I always try to work in a ride on the Cardinal when I travel to the east coast, but's not easy. This train only runs three days a week and, furthermore, it's a small train with usually only one Viewliner sleeping car, so space is limited. Somehow it always seems that either it's not running on the day I need to travel or there's no space left in the sleeper. Very frustrating! 

In fact, Amtrak runs two trains that operate only three days a week -- the Cardinal and the Sunset Limited, which runs between Los Angeles and New Orleans. Both are constantly under attack by anti-rail forces because less than stellar ridership results in a high cost-per-passenger.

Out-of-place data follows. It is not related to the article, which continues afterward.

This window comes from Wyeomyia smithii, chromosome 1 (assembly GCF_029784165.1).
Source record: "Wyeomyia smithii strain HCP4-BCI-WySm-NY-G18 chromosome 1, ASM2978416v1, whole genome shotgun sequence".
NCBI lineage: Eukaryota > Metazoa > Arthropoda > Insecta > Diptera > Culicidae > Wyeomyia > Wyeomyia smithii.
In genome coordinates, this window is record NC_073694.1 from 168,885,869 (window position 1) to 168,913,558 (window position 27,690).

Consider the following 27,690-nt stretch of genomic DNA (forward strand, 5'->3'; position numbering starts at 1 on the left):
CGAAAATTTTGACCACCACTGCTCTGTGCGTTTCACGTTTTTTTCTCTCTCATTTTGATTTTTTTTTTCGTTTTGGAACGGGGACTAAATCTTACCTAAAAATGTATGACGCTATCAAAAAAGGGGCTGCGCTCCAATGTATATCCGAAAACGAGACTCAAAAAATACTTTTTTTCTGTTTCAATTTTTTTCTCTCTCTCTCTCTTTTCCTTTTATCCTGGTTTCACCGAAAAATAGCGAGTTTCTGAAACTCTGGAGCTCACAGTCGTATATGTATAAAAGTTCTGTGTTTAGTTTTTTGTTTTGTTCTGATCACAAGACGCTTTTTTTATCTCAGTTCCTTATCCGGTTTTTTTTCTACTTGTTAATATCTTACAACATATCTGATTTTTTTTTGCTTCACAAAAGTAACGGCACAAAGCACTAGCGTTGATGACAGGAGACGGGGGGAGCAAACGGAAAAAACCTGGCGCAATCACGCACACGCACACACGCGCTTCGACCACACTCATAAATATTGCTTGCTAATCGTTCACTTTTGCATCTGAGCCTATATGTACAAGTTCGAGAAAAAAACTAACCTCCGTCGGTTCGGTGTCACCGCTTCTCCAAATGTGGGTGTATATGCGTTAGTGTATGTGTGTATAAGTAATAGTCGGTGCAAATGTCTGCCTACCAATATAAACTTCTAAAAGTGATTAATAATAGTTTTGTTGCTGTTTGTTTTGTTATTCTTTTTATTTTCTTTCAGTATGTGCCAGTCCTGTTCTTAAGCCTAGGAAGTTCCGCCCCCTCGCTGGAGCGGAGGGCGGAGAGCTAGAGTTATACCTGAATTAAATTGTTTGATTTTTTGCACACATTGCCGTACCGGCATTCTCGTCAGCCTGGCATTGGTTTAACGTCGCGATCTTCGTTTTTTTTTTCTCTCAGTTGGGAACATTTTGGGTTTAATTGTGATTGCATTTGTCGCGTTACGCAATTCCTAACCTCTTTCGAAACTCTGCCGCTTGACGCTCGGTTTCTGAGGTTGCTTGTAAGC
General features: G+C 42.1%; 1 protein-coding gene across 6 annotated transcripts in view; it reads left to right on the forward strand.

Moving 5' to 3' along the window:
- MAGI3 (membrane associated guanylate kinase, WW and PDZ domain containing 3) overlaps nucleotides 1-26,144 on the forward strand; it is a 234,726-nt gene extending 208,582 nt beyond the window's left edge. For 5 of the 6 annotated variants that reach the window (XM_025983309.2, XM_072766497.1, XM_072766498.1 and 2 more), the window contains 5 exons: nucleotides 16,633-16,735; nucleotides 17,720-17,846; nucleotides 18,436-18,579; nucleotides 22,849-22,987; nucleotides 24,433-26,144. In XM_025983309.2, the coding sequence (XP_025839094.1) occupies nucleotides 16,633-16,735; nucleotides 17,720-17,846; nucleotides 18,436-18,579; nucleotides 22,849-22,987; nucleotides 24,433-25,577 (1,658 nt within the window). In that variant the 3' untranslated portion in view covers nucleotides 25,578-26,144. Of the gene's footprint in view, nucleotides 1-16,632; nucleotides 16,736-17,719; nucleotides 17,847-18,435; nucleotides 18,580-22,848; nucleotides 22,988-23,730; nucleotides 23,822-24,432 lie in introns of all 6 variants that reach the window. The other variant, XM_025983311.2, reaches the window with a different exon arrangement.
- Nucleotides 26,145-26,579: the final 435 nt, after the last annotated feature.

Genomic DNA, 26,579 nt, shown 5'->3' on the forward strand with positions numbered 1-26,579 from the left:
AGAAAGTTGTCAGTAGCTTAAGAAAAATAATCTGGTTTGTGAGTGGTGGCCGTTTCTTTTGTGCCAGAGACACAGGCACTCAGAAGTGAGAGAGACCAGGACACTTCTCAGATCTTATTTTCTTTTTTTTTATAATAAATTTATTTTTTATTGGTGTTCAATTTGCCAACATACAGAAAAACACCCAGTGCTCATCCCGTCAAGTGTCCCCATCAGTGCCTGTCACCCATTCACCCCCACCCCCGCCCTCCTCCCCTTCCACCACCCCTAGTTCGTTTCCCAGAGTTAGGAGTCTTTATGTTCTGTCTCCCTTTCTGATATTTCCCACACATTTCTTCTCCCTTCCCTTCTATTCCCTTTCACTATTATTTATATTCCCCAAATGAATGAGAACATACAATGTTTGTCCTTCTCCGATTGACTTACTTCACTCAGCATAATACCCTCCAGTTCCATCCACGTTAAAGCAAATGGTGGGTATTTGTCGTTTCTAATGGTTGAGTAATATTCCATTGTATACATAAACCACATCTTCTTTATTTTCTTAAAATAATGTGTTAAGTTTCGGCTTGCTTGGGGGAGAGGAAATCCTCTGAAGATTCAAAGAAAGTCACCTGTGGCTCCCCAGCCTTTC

Yes, it sounds contradictory to say that, under the circumstances, those two trains should run daily, but the old railroad axiom Double the frequency, triple the ridership has been proven over and over. My difficulties in trying to ride one of my favorite trains is a good example and helps prove the point.

The good news is that within the past few years there has been increasing pressure from citizen groups to make both the Cardinal and the Sunset Limited daily trains. And indeed that ought to happen. Furthermore, NARP (the National Association of Railroad Passengers) is on record as supporting the increase in frequency for both trains. And we intend to keep the pressure on!